The funeral Mass of Shane MacGowan will be held in St Mary of the Rosary Church in Nenagh, near where his mother, Therese, was from and where he spent a great deal of time as a child.
The Mass will be open to the public.
President Michael D Higgins is expected to attend. He paid tribute to the 'Streams of Whiskey' writer last week, describing MacGowan “as one of music’s greatest lyricists.”
“His words have connected Irish people all over the globe to their culture and history, encompassing so many human emotions in the most poetic of ways,” President Higgins said.
Folk singer Billy Bragg called MacGowan “one of the greatest songwriters of my generation”.
“The Pogues reinvigorated folk music in the early 80s and his songs put the focus onto lyric writing, opening doors for the likes of myself and others,” Bragg added.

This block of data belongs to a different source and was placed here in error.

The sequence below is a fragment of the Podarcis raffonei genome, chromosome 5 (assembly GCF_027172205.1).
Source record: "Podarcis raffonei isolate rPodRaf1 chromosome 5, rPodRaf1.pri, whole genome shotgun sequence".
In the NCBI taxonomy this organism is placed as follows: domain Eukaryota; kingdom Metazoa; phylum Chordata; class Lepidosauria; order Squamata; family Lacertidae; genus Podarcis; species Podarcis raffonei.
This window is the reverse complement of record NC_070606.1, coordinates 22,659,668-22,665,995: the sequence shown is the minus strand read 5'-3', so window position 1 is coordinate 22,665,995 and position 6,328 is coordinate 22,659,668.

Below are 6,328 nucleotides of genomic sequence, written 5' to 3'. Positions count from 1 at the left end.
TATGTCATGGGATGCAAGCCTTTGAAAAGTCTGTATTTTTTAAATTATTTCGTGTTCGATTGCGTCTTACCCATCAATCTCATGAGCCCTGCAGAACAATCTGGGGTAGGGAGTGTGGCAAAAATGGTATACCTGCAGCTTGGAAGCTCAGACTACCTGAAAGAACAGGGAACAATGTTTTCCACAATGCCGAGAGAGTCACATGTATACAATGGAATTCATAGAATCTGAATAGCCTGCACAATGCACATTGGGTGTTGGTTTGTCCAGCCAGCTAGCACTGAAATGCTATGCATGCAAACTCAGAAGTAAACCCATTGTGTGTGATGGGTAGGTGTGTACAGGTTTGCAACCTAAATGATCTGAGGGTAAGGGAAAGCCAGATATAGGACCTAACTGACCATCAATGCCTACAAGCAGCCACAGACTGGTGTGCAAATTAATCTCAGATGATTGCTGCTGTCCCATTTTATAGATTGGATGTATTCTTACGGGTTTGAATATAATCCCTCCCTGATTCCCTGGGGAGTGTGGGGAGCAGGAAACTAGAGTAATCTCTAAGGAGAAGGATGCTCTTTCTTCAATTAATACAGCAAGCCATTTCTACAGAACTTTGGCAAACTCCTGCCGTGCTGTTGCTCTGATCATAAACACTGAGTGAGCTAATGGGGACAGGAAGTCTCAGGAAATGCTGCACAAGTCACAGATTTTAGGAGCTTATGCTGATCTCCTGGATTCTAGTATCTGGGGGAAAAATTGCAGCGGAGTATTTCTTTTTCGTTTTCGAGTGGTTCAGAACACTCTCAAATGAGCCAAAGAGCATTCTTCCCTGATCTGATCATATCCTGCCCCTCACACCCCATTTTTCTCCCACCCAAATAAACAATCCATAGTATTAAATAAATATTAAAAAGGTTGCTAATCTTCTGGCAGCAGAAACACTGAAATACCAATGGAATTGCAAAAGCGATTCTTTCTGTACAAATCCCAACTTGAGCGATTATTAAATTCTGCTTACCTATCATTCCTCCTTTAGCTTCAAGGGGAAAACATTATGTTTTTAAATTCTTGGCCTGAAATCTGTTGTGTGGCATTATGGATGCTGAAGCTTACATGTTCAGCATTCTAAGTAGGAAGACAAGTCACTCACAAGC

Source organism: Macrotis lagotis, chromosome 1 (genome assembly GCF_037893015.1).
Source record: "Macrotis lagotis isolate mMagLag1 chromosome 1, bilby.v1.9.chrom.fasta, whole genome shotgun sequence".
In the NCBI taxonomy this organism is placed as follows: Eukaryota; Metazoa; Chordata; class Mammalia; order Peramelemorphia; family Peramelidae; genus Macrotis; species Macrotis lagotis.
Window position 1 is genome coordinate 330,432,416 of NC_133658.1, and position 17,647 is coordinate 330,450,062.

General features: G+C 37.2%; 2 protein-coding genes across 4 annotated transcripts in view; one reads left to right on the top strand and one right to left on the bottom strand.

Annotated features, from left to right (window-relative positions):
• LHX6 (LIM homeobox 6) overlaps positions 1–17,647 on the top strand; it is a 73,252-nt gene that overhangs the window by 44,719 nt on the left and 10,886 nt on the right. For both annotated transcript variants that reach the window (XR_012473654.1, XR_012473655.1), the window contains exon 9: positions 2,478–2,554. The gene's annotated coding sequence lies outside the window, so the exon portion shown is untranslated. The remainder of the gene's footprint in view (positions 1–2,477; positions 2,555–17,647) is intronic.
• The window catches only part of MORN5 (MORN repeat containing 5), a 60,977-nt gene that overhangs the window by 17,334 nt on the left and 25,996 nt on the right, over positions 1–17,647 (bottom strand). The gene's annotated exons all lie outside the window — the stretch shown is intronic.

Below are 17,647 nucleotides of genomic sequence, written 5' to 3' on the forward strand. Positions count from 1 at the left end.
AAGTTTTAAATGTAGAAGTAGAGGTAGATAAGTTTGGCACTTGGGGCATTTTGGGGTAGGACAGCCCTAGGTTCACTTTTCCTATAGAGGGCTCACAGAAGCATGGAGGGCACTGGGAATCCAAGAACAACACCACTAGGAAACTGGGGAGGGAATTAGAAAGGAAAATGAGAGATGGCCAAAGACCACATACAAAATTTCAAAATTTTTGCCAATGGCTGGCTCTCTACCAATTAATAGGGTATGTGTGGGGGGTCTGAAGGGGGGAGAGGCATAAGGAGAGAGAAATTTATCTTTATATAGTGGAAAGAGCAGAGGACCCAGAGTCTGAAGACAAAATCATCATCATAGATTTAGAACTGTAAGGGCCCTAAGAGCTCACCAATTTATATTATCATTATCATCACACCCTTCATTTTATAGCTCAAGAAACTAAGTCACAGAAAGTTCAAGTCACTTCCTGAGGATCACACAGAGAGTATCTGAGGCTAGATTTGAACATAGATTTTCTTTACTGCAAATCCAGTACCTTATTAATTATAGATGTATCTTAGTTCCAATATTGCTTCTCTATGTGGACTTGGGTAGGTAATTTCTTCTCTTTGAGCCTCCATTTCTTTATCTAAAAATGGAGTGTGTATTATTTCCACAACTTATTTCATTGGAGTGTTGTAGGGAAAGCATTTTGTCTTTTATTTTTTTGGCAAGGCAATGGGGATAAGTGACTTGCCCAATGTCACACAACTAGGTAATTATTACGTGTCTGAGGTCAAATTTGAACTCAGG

Similarly, musician Nick Cave described The Pogues front man as a “true friend and the greatest songwriter of his generation.”
Bruce Springsteen also joined the chorus of music legends singing the folk-punk hero’s praise.
“The passion and deep intensity of his music and lyrics is unmatched by all but the very best in the rock & roll canon,” he said.
“I was fortunate to spend a little time with Shane and his lovely wife Victoria the last time we were in Dublin. He was very ill, but still beautifully present in his heart and spirit.
“His music is timeless and eternal. I don’t know about the rest of us, but they’ll be singing Shane’s songs 100 years from now.”
Meanwhile, The Pogues perennial festive classic ‘Fairytale of New York’ is expected to compete for Christmas number one in the UK charts against Wham! and Mariah Carey.
Upon its original release in 1987, the beloved Christmas song, noted for its unusually dark tone, peaked at number two behind Pet Shop Boys’ ‘Always On My Mind.’
Shane MacGowan is survived by his wife Victoria Mary Clarke, his sister Siobhán and father Maurice.